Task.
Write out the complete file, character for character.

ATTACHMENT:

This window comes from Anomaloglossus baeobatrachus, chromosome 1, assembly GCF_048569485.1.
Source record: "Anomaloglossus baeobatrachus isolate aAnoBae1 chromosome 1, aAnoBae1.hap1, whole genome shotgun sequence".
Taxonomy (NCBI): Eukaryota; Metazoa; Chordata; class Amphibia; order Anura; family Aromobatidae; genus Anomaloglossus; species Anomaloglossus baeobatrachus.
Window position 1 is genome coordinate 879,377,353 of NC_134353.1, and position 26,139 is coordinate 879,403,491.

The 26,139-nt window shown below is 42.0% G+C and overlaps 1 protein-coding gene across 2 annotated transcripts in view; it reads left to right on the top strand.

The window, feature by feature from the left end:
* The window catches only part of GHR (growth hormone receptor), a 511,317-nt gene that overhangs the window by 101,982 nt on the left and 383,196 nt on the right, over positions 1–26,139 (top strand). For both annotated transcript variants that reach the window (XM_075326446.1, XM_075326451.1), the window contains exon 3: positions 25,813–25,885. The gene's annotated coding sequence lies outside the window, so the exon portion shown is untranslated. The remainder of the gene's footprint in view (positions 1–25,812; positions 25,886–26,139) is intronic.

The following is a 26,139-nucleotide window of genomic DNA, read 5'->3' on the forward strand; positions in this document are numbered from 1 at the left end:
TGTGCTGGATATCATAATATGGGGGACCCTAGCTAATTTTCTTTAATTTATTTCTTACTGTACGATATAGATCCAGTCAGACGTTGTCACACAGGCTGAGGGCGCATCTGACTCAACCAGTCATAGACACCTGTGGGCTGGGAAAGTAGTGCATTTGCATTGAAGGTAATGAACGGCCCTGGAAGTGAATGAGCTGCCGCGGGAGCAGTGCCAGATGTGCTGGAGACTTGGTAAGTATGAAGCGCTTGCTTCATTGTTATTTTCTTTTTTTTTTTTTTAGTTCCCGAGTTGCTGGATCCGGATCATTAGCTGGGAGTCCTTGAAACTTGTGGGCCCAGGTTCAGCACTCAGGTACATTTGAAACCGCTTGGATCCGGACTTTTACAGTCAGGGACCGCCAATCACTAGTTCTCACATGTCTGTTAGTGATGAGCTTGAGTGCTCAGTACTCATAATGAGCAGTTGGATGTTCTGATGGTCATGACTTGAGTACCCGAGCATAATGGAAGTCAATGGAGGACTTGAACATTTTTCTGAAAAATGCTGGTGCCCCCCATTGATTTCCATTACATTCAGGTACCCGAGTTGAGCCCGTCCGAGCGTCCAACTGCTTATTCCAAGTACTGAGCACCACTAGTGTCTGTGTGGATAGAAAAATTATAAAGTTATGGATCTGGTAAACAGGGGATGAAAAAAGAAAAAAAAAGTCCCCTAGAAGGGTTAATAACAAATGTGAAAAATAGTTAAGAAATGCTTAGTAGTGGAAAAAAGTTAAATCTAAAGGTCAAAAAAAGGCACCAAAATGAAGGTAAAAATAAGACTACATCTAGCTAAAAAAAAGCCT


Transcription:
This window comes from Anomaloglossus baeobatrachus, chromosome 1, assembly GCF_048569485.1.
Source record: "Anomaloglossus baeobatrachus isolate aAnoBae1 chromosome 1, aAnoBae1.hap1, whole genome shotgun sequence".
Taxonomy (NCBI): Eukaryota; Metazoa; Chordata; class Amphibia; order Anura; family Aromobatidae; genus Anomaloglossus; species Anomaloglossus baeobatrachus.
Window position 1 is genome coordinate 879,377,353 of NC_134353.1, and position 26,139 is coordinate 879,403,491.

The 26,139-nt window shown below is 42.0% G+C and overlaps 1 protein-coding gene across 2 annotated transcripts in view; it reads left to right on the top strand.

The window, feature by feature from the left end:
* The window catches only part of GHR (growth hormone receptor), a 511,317-nt gene that overhangs the window by 101,982 nt on the left and 383,196 nt on the right, over positions 1–26,139 (top strand). For both annotated transcript variants that reach the window (XM_075326446.1, XM_075326451.1), the window contains exon 3: positions 25,813–25,885. The gene's annotated coding sequence lies outside the window, so the exon portion shown is untranslated. The remainder of the gene's footprint in view (positions 1–25,812; positions 25,886–26,139) is intronic.

The following is a 26,139-nucleotide window of genomic DNA, read 5'->3' on the forward strand; positions in this document are numbered from 1 at the left end:
TGTGCTGGATATCATAATATGGGGGACCCTAGCTAATTTTCTTTAATTTATTTCTTACTGTACGATATAGATCCAGTCAGACGTTGTCACACAGGCTGAGGGCGCATCTGACTCAACCAGTCATAGACACCTGTGGGCTGGGAAAGTAGTGCATTTGCATTGAAGGTAATGAACGGCCCTGGAAGTGAATGAGCTGCCGCGGGAGCAGTGCCAGATGTGCTGGAGACTTGGTAAGTATGAAGCGCTTGCTTCATTGTTATTTTCTTTTTTTTTTTTTTAGTTCCCGAGTTGCTGGATCCGGATCATTAGCTGGGAGTCCTTGAAACTTGTGGGCCCAGGTTCAGCACTCAGGTACATTTGAAACCGCTTGGATCCGGACTTTTACAGTCAGGGACCGCCAATCACTAGTTCTCACATGTCTGTTAGTGATGAGCTTGAGTGCTCAGTACTCATAATGAGCAGTTGGATGTTCTGATGGTCATGACTTGAGTACCCGAGCATAATGGAAGTCAATGGAGGACTTGAACATTTTTCTGAAAAATGCTGGTGCCCCCCATTGATTTCCATTACATTCAGGTACCCGAGTTGAGCCCGTCCGAGCGTCCAACTGCTTATTCCAAGTACTGAGCACCACTAGTGTCTGTGTGGATAGAAAAATTATAAAGTTATGGATCTGGTAAACAGGGGATGAAAAAAGAAAAAAAAAGTCCCCTAGAAGGGTTAATAACAAATGTGAAAAATAGTTAAGAAATGCTTAGTAGTGGAAAAAAGTTAAATCTAAAGGTCAAAAAAAGGCACCAAAATGAAGGTAAAAATAAGACTACATCTAGCTAAAAAAAAGCCT